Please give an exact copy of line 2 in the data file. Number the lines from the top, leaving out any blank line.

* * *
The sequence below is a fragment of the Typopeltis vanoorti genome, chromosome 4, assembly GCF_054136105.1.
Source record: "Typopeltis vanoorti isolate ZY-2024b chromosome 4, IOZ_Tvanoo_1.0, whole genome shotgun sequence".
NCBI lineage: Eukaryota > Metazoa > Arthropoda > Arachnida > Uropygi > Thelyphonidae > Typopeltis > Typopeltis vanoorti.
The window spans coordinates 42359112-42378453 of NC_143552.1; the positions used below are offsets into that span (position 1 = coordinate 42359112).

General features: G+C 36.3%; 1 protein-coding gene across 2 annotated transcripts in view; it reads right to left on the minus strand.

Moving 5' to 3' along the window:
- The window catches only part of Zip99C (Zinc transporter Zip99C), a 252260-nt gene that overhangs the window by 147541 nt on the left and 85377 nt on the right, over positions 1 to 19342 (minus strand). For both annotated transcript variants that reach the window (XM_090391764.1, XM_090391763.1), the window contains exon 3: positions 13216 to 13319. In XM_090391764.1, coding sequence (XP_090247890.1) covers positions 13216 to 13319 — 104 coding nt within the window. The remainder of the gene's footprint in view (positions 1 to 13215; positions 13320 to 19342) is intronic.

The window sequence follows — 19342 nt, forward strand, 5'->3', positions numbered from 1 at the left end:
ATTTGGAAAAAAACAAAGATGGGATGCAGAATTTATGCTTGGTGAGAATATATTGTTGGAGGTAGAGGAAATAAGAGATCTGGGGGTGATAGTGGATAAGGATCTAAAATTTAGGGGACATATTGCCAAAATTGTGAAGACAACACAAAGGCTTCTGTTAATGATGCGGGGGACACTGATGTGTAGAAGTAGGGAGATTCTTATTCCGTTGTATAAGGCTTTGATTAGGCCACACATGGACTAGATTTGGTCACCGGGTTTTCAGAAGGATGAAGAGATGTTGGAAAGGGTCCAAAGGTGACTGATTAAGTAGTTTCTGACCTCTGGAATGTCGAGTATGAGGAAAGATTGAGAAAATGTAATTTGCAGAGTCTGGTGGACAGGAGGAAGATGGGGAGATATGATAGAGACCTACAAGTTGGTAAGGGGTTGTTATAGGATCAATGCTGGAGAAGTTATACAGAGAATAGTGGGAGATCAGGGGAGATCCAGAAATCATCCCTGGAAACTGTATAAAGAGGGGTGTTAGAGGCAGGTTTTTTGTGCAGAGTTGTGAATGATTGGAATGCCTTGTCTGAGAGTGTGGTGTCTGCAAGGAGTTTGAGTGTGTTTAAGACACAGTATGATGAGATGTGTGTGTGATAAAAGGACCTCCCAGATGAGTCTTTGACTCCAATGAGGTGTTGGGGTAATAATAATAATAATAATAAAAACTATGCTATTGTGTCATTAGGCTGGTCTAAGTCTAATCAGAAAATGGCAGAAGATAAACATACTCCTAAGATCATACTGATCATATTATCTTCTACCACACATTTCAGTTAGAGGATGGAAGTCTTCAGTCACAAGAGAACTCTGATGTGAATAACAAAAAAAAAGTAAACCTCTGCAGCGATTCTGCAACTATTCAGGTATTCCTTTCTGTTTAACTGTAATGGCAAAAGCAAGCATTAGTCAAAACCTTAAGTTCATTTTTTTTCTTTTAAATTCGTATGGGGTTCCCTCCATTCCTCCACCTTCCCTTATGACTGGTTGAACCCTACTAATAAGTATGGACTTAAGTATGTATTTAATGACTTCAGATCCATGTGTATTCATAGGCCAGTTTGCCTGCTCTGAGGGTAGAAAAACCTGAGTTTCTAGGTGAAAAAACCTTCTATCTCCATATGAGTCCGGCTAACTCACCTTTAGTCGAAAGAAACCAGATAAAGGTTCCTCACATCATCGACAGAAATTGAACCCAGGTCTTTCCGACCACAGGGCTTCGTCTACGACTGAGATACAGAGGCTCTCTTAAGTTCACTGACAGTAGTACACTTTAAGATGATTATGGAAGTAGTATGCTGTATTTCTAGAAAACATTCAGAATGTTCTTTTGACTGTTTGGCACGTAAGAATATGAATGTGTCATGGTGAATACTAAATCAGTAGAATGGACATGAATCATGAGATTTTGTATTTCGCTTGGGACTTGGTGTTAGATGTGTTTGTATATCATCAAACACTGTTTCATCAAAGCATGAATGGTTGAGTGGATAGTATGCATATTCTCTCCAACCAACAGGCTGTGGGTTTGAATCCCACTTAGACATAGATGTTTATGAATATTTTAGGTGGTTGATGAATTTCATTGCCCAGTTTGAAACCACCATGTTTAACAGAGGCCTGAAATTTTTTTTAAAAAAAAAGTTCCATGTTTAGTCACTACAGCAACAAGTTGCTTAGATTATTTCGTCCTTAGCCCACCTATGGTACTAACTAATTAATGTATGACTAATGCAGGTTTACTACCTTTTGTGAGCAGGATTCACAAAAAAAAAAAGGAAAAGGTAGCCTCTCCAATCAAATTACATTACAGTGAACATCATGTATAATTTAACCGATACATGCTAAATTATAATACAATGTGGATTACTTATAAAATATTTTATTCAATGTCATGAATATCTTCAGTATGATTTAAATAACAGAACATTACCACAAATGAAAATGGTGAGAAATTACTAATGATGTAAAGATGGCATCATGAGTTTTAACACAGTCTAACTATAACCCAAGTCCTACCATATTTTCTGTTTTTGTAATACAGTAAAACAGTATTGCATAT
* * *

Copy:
Source record: "Typopeltis vanoorti isolate ZY-2024b chromosome 4, IOZ_Tvanoo_1.0, whole genome shotgun sequence".